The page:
(Getty/Salon)

Why Silicon Valley wants to privatize your genealogy

Our family histories are becoming the provenance of Silicon Valley’s data miners. Is this a good idea?


Jason Rhode
July 1, 2018 6:00PM (UTC)

We all belong. Whether we know it or not.

Yet the technocrats of the capitalist world tell us we are interchangeable, identical consumers. This is a lie. We are all contingent; we are all someone's child. We are born in a specific place at a specific time. Even before we are named, we are rooted. Each and every one of us is bound up in a history. We are the result of tribes, clans, villages; every one of us is the cumulative result of thousands upon thousands of years of migrations, wars, alliances, marriages.

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We are rooted creatures. In the old days, we knew this: we kept our ancestries in Bibles, in Torahs, and in oral tradition. To know our past meant to know ourselves.

Nowadays, modernity asks us to believe a different story. Under the regime of late capitalism, identity is determined not by your community, but by your choice of brands. A community, a political cause, a church, a nation, a tribe, a family: these are all threats to the supremacy of capital. They are its rivals.

Well, then. If the market cannot erase family history, then it can do the next best thing: own it.

Therefore, it should surprise nobody that sites like Ancestry.com have taken over genealogy. But before we accept the new state of affairs, we should ask why it has to be this way.

Where we’ve been

As I’ve written before, Silicon Valley doesn't actually invent things. The Valley takes what already works, what has already been built, and claims it for itself. Apple took military research and made an iPhone. Uber parasitizes private cars. Ancestry.com follows the same model, but for genealogy.

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That scheme has been profitable. Ancestry.com is the largest for-profit genealogy corporation in the entire world. The company raked in over half a billion dollars of revenue in 2015, and is traded on NASDAQ. By 2006, the company contained records on 500 million people. Under its associated service, Find a Grave, you can discover the burial spot of your ancestors.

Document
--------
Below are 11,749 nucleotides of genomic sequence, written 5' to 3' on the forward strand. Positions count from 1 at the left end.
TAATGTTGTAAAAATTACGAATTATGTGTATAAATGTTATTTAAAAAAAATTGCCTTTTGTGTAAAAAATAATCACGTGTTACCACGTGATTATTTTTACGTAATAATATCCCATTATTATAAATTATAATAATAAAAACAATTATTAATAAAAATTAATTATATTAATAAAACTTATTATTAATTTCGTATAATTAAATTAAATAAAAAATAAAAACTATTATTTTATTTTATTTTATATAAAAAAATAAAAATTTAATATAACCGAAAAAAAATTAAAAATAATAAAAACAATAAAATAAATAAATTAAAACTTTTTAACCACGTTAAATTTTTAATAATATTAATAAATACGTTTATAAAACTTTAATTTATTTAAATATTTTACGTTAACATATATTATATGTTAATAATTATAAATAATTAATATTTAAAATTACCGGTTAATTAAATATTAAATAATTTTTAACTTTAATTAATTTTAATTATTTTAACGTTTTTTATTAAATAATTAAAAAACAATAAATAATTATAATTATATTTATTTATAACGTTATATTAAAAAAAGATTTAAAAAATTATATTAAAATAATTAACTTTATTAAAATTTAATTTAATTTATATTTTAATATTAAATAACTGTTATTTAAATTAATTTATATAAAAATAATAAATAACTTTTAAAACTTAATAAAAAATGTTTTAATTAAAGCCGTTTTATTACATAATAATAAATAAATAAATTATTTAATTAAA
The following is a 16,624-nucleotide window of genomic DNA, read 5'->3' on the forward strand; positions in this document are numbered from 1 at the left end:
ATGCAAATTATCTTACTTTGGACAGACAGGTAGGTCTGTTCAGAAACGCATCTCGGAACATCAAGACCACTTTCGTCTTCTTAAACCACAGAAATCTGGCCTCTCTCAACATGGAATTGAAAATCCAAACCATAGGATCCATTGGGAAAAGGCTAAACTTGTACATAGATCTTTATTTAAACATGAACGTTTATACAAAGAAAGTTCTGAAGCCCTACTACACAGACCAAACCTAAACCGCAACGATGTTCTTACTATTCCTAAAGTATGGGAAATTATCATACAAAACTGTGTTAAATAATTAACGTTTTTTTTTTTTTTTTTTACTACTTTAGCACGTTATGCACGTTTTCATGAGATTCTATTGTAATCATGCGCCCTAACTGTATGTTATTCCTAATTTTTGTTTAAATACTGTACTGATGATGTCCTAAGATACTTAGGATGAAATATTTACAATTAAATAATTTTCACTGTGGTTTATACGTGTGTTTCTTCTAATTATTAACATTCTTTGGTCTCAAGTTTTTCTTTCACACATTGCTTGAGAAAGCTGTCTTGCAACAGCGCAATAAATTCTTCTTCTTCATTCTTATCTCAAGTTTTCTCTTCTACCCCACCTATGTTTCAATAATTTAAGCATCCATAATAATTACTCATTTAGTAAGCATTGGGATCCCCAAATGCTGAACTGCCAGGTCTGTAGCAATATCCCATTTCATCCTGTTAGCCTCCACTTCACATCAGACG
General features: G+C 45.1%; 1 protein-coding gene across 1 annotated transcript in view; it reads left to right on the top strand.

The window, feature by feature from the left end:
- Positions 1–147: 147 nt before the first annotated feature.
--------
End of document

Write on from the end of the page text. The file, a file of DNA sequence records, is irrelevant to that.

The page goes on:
There's no doubt the service is useful. I may or may not have spent several hundred hours trying to discover if I was related in any way to the Dread Pirate Roberts.

I'm joking. Not about profitability, though. Ancestry.com is not sinister, at least not in the same way that Amazon or Apple or Elon Musk are. But the question posed by the site is far more fundamental.

The trio of technology, modernity and capitalism were the primal forces that destroyed human rootedness and shifted us from tight-knit communal societies to atomized, isolated consumerist states of being. Ironically, these same engines now plan to sell our roots back to us. They want us to buy a sense of belonging. Essentially, they're playing the role of pawnbroker: "We dismantled the old world. We used it for our own ends. Now you should ante up if you want it back."

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Should we pay them this ransom?

We've got a history together

In a recent article for this magazine, Nicole Karlis wrote eloquently about the American thirst for community: "Sifting through the commercials and ads caricaturing soccer culture, one advertisement from the personal genomics testing site 23andMe caught my eye: 'Root for your roots, celebrate summer's biggest sporting event by exploring your connections to the world.'”

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Karlis' research suggests that the at-home genetic testing industry (AncestryDNA, MyHeritage, 23andMe) is the natural result of a nation whose populace lives in suburbs, away from its roots.